Hoping to raise awareness about the Keystone pipeline he vehemently opposes, billionaire climate activist Thomas Steyer has ramped up his campaign, and it has turned personal.
His target? Russ Girling, CEO TransCanada Corp., the company trying to build the controversial pipeline.
Steyer challenged Girling this week to a live public debate over the Keystone, an offer the company quickly rejected. The group Steyer founded, NextGen Climate Action, also unleashed an attack ad and tried to air it on television—again.
The ad, which is on YouTube, depicts Girling as a lying, oil-drenched executive who duped the American public into thinking that the Keystone pipeline would help the United States become more energy independent and spur economic growth. For the second time in recent weeks, a TV station dropped the spot after it was found to violate network guidelines.
"It is not likely that a station would air that [ad], especially a station tied to a reputable major network," because it would put the station at risk of being sued for libel or defamation, said Kathleen Jamieson, a professor who studies political communication at University of Pennsylvania's Annenburg School for Communication.
The ad was supposed to run on the New England Sports Network (NESN) during Boston Red Sox versus Toronto Blue Jay baseball games Wednesday and Thursday evenings. The spot was intended to coincide with President Obama's visit to Martha Vineyard, where it would be broadcast.
A spokesperson for Comcast Spotlight—which handles regional ad buys for NESN— told InsideClimate News that it "reviews advertisements before airing on a case-by-case basis for compliance with our guidelines. We reviewed the ad in question and determined that it did not comply with those guidelines."
Mike Casey, a consultant for NextGen Climate Action, said he was "surprised" by Comcast Spotlight's decision to nix the satirical ad and said he doesn't "understand why we are giving deference to foreign oil companies."
The "humorous ad debunks the propaganda they have been selling about the Keystone boondoggle's effects on jobs, energy security and gas prices," he said.
If approved by the Obama administration, the Keystone XL would carry up to 830,000 barrels a day of oil sands crude from tar sands mines in Alberta to refineries on the Texas Gulf Coast. The Obama administration is expected to determine whether the project is in the "national interest" later this year or early next year.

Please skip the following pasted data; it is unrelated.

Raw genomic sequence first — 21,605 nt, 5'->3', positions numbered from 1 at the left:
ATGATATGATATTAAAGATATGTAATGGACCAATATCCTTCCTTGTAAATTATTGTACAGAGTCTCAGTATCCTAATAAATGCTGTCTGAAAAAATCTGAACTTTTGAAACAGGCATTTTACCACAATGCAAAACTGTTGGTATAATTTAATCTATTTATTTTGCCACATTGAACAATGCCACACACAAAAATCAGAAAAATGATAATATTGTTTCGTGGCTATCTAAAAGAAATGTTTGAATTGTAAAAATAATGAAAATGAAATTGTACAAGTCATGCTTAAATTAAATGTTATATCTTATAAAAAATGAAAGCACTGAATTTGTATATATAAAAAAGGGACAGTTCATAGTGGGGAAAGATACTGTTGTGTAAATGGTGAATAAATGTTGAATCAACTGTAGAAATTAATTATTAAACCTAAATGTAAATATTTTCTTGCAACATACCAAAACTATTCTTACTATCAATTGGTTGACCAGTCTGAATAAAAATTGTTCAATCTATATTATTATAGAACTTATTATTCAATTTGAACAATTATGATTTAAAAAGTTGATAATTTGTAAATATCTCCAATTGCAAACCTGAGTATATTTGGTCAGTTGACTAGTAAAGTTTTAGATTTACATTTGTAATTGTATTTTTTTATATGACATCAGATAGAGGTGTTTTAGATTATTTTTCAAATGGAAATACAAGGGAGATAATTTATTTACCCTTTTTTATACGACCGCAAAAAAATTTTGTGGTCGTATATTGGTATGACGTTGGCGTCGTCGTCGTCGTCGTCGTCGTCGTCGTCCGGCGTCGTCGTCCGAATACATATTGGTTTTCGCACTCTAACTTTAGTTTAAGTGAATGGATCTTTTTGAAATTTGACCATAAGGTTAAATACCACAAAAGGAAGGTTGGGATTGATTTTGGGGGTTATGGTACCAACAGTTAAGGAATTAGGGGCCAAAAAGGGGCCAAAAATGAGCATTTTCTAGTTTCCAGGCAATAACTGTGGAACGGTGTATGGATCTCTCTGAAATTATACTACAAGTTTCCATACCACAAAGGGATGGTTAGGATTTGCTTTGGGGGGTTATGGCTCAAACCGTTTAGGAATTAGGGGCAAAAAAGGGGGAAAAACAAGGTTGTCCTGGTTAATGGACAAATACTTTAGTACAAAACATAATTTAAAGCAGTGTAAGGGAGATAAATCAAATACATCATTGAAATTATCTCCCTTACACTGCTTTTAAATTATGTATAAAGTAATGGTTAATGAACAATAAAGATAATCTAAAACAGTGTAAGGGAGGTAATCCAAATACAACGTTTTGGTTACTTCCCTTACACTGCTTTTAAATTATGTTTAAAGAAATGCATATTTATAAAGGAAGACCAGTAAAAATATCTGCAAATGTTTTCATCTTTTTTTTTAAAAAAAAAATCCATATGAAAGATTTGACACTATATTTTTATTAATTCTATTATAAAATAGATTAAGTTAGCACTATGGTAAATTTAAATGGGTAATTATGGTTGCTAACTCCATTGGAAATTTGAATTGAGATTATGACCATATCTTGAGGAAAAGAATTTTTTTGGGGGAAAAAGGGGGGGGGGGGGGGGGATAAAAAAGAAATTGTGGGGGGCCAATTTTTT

2nd Time Ad Pulled Last Minute
On Monday morning, a sales representative for Comcast Spotlight confirmed with NextGen Climate Action that the ad would run this week on NESN, according to emails obtained by InsideClimate News. But later that day or the next day, Comcast Spotlight's legal team pulled the plug on the spot because the ad was "an attack of a personal nature."
It was the second time in two weeks that NextGen Climate Action thought it had secured airtime for its ad—only to see it rescinded days before it was scheduled to air. Last week, the ad was supposed to run on the NBC-owned WRC-TV in Washington, D.C. during Obama's appearance on "The Tonight Show." The spot was canceled at the last minute, also because it was "an attack of a personal nature," the station said, in violation of its standards.
After that, Steyer's group sought out a different outlet and settled on NESN's Red Sox coverage, because it thought Obama, an avid sports fan, might watch the games during his vacation.
"We want to make sure the President enjoys a humorous commercial that discusses these serious issues in an entertaining way because, you know, he's on vacation," Casey said.
Steyer, an Obama donor and friend, who's worth about $1.4 billion, has been at the forefront of recent efforts to build public opposition to the Keystone pipeline on climate change grounds. His social media campaign, We Love Our Land, bombards sites like Facebook, Twitter and YouTube with petitions, photos and videos detailing the consequences if the pipeline is approved. On Friday, NextGen Climate Action announced a $1 million TV ad buy, called Bringing Down TransCanada's House of Cards: The Keystone Chronicles, which will feature four, 90-second ads that the groups says will be broadcast on Sunday morning programs over one month. Steyer is also spending $400,000 in TV ads critical of Virginia Republican gubernatorial candidate Ken Cuccinelli, a climate skeptic.